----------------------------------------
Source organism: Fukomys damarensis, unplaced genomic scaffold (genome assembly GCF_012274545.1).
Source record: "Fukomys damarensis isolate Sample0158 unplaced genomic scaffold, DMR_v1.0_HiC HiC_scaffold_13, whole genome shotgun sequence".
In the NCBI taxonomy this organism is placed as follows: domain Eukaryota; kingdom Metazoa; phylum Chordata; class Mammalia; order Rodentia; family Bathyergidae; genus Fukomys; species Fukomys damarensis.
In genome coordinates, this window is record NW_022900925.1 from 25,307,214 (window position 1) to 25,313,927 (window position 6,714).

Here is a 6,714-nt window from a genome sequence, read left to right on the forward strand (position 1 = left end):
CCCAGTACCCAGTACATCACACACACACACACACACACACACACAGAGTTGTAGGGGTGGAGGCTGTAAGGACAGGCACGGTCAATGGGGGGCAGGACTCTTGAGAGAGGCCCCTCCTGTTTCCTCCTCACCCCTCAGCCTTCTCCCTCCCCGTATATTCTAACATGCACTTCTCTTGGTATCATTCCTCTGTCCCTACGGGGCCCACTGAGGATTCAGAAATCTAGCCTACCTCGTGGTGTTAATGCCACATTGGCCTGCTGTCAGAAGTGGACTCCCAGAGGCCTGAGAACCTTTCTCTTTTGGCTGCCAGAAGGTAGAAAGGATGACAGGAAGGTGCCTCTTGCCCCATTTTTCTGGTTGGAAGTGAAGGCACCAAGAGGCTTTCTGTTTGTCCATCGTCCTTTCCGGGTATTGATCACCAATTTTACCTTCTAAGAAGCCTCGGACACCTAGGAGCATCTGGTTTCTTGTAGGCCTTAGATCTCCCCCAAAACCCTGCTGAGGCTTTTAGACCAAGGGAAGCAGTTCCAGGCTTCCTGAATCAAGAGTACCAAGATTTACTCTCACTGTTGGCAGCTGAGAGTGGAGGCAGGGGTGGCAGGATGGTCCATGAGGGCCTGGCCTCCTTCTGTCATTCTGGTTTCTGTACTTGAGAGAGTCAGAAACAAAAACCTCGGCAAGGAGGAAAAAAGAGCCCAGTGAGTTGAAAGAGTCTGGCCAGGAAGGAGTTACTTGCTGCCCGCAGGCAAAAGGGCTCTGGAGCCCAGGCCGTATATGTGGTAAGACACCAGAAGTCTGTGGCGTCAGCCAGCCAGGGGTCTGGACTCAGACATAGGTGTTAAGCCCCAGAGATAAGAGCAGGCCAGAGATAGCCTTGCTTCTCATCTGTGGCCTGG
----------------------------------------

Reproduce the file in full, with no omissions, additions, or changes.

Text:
Source organism: Fukomys damarensis, unplaced genomic scaffold (genome assembly GCF_012274545.1).
Source record: "Fukomys damarensis isolate Sample0158 unplaced genomic scaffold, DMR_v1.0_HiC HiC_scaffold_13, whole genome shotgun sequence".
In the NCBI taxonomy this organism is placed as follows: domain Eukaryota; kingdom Metazoa; phylum Chordata; class Mammalia; order Rodentia; family Bathyergidae; genus Fukomys; species Fukomys damarensis.
In genome coordinates, this window is record NW_022900925.1 from 25,307,214 (window position 1) to 25,313,927 (window position 6,714).

Here is a 6,714-nt window from a genome sequence, read left to right on the forward strand (position 1 = left end):
CCCAGTACCCAGTACATCACACACACACACACACACACACACACAGAGTTGTAGGGGTGGAGGCTGTAAGGACAGGCACGGTCAATGGGGGGCAGGACTCTTGAGAGAGGCCCCTCCTGTTTCCTCCTCACCCCTCAGCCTTCTCCCTCCCCGTATATTCTAACATGCACTTCTCTTGGTATCATTCCTCTGTCCCTACGGGGCCCACTGAGGATTCAGAAATCTAGCCTACCTCGTGGTGTTAATGCCACATTGGCCTGCTGTCAGAAGTGGACTCCCAGAGGCCTGAGAACCTTTCTCTTTTGGCTGCCAGAAGGTAGAAAGGATGACAGGAAGGTGCCTCTTGCCCCATTTTTCTGGTTGGAAGTGAAGGCACCAAGAGGCTTTCTGTTTGTCCATCGTCCTTTCCGGGTATTGATCACCAATTTTACCTTCTAAGAAGCCTCGGACACCTAGGAGCATCTGGTTTCTTGTAGGCCTTAGATCTCCCCCAAAACCCTGCTGAGGCTTTTAGACCAAGGGAAGCAGTTCCAGGCTTCCTGAATCAAGAGTACCAAGATTTACTCTCACTGTTGGCAGCTGAGAGTGGAGGCAGGGGTGGCAGGATGGTCCATGAGGGCCTGGCCTCCTTCTGTCATTCTGGTTTCTGTACTTGAGAGAGTCAGAAACAAAAACCTCGGCAAGGAGGAAAAAAGAGCCCAGTGAGTTGAAAGAGTCTGGCCAGGAAGGAGTTACTTGCTGCCCGCAGGCAAAAGGGCTCTGGAGCCCAGGCCGTATATGTGGTAAGACACCAGAAGTCTGTGGCGTCAGCCAGCCAGGGGTCTGGACTCAGACATAGGTGTTAAGCCCCAGAGATAAGAGCAGGCCAGAGATAGCCTTGCTTCTCATCTGTGGCCTGG